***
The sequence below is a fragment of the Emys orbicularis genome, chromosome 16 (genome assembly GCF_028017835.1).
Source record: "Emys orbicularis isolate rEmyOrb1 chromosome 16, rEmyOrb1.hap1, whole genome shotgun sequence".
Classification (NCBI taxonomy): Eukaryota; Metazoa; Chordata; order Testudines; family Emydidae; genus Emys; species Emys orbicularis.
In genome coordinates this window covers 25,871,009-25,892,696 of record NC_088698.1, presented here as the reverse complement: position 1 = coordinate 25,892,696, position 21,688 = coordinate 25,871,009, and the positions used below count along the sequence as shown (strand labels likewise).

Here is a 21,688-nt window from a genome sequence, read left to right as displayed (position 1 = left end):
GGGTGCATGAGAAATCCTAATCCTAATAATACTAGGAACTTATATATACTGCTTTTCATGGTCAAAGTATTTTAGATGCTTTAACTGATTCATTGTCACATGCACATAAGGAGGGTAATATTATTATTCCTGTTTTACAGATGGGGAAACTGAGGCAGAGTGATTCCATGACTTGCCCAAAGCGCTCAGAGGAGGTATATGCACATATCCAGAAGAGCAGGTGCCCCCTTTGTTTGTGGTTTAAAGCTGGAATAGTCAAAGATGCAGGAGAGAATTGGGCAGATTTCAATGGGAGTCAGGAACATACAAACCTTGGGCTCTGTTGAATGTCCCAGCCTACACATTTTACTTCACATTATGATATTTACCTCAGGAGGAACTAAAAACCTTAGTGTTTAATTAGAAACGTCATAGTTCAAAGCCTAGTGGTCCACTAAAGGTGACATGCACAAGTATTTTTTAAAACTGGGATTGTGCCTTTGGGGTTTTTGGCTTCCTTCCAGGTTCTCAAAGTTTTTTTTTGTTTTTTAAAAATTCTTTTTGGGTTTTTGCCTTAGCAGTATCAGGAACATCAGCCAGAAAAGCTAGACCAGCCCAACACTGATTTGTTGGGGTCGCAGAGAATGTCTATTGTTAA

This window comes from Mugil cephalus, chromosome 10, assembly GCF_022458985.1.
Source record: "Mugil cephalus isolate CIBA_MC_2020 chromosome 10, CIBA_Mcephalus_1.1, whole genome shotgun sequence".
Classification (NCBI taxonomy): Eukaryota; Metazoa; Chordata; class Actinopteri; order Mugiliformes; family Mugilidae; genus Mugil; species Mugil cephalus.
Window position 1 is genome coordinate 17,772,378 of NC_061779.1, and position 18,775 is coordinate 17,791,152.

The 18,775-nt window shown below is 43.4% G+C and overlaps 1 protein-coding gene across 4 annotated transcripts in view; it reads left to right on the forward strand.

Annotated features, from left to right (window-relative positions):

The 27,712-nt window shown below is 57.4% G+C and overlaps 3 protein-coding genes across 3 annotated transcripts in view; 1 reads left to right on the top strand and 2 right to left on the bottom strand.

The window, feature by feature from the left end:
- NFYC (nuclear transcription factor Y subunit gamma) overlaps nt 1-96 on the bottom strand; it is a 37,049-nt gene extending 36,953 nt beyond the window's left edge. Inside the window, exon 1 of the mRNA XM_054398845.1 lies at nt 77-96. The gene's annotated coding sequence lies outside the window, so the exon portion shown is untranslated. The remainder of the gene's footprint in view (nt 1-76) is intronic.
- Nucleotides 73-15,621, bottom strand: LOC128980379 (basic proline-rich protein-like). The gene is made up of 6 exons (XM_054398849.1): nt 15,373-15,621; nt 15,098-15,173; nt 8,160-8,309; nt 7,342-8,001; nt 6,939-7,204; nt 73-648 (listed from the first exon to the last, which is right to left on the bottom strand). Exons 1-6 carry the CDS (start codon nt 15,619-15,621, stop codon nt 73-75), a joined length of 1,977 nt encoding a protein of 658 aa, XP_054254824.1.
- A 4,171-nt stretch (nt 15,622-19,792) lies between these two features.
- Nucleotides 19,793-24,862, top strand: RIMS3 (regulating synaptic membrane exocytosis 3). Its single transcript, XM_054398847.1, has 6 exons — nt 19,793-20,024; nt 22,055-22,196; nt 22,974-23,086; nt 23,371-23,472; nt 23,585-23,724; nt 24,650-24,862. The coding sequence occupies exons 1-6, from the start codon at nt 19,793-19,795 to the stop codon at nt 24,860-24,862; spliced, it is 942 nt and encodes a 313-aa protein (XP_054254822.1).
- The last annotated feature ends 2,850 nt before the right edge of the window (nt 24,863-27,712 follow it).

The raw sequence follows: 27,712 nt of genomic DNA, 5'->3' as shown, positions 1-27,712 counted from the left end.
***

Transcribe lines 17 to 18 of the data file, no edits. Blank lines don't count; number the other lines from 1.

- A 4,171-nt stretch (nt 15,622-19,792) lies between these two features.
- Nucleotides 19,793-24,862, top strand: RIMS3 (regulating synaptic membrane exocytosis 3). Its single transcript, XM_054398847.1, has 6 exons — nt 19,793-20,024; nt 22,055-22,196; nt 22,974-23,086; nt 23,371-23,472; nt 23,585-23,724; nt 24,650-24,862. The coding sequence occupies exons 1-6, from the start codon at nt 19,793-19,795 to the stop codon at nt 24,860-24,862; spliced, it is 942 nt and encodes a 313-aa protein (XP_054254822.1).